HALO Affiliate Investigator Dr. Val Carson, former HALOite Dr. Rachel Colley and HALO Director Dr. Mark Tremblay are authors on a paper, “Physical activity and sedentary behaviour of Canadian children aged 3 to 5,” that was recently published in Health Reports. Citation details and a summary of the paper are below.

Garriguet D, Carson V, Colley RC, Janssen I, Timmons BW, Tremblay MS. Physical activity and sedentary behaviour of Canadian children aged 3 to 5. Health Rep. 2016 Sep 21;27(9):14-23.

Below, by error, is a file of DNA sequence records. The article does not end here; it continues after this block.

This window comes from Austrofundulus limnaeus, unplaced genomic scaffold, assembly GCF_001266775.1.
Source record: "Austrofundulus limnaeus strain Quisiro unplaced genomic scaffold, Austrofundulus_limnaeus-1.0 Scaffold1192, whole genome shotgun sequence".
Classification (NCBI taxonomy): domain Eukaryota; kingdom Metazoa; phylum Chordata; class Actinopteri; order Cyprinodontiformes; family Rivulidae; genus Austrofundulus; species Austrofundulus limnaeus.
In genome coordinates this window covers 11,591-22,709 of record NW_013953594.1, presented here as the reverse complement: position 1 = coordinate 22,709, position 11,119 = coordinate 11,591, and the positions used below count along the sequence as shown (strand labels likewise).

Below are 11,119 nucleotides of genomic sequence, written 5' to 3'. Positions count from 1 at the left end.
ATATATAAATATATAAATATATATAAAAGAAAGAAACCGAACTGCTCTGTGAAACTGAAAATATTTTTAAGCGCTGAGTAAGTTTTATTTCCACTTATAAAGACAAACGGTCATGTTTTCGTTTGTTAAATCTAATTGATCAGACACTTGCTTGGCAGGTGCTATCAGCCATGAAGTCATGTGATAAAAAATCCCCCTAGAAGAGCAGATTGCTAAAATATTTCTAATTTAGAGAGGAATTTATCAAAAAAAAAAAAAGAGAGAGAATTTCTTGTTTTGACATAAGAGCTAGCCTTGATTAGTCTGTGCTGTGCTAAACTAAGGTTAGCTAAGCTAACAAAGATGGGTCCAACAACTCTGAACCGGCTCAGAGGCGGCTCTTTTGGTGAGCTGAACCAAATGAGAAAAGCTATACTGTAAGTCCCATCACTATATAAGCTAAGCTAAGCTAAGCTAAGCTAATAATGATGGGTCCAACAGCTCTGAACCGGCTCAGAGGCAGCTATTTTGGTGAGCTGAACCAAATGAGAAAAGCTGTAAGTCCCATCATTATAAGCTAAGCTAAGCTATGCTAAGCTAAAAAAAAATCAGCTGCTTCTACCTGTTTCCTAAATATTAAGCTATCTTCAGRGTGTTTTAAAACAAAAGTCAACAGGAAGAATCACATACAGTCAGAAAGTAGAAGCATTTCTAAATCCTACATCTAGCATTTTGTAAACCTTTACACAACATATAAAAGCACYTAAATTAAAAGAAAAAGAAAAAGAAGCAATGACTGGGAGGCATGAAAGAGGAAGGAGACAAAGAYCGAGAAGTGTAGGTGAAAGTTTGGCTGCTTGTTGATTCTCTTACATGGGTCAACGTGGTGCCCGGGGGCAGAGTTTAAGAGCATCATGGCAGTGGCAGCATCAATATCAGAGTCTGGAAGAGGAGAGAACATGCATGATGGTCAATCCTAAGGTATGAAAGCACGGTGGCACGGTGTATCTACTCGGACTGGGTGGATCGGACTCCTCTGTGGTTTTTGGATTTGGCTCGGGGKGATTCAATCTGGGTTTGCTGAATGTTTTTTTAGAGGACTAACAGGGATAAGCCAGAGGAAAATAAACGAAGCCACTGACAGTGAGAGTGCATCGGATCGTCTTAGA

BACKGROUND. For preschool children, physical activity is associated with improved measures of health, while sedentary behaviour is associated with less favourable health outcomes. This study updates estimates of physical activity and sedentary behaviour among children aged3 to 5, based on combined data from two cycles of the Canadian Health Measures Survey (CHMS) in order to calculate adherence to Canadianphysical activity and sedentary behaviour guidelines. DATA AND METHODS. The data are from two independent samples that comprised the 2009-to-2011 (cycle 2) and 2012/2013 (cycle 3) CHMS. Accelerometry and a parent-administered questionnaire were used in both cycles on children aged 3 to 5. Accelerometer data, collected in 60-second epochs in cycle 2 and in 15-second epochs in cycle 3, were combined using an adjustment factor derived in an independent sample. Prevalence of adherence to the physical activity guidelines, according to the accelerometer data, was estimated based on a Betabinomial distribution. Adherence to the screen-time component of the sedentary behaviour guidelines was calculated using parent reports. Results are presented by personal and household-related covariates. RESULTS. An estimated 73% of 3– to 4-year-olds and 30% of 5-year-olds met their respective physical activity guidelines. Screen-time targets were met by 22% of 3– to 4-year-olds and 76% of 5-year-olds. INTERPRETATION. Because they rely on a larger sample size and stronger estimation methods, the findings of this study are more robust than previously published estimates. Results reveal room for improvement, particularly 5-year-olds’ physical activity and 3– to 4-year-olds’ screen time.

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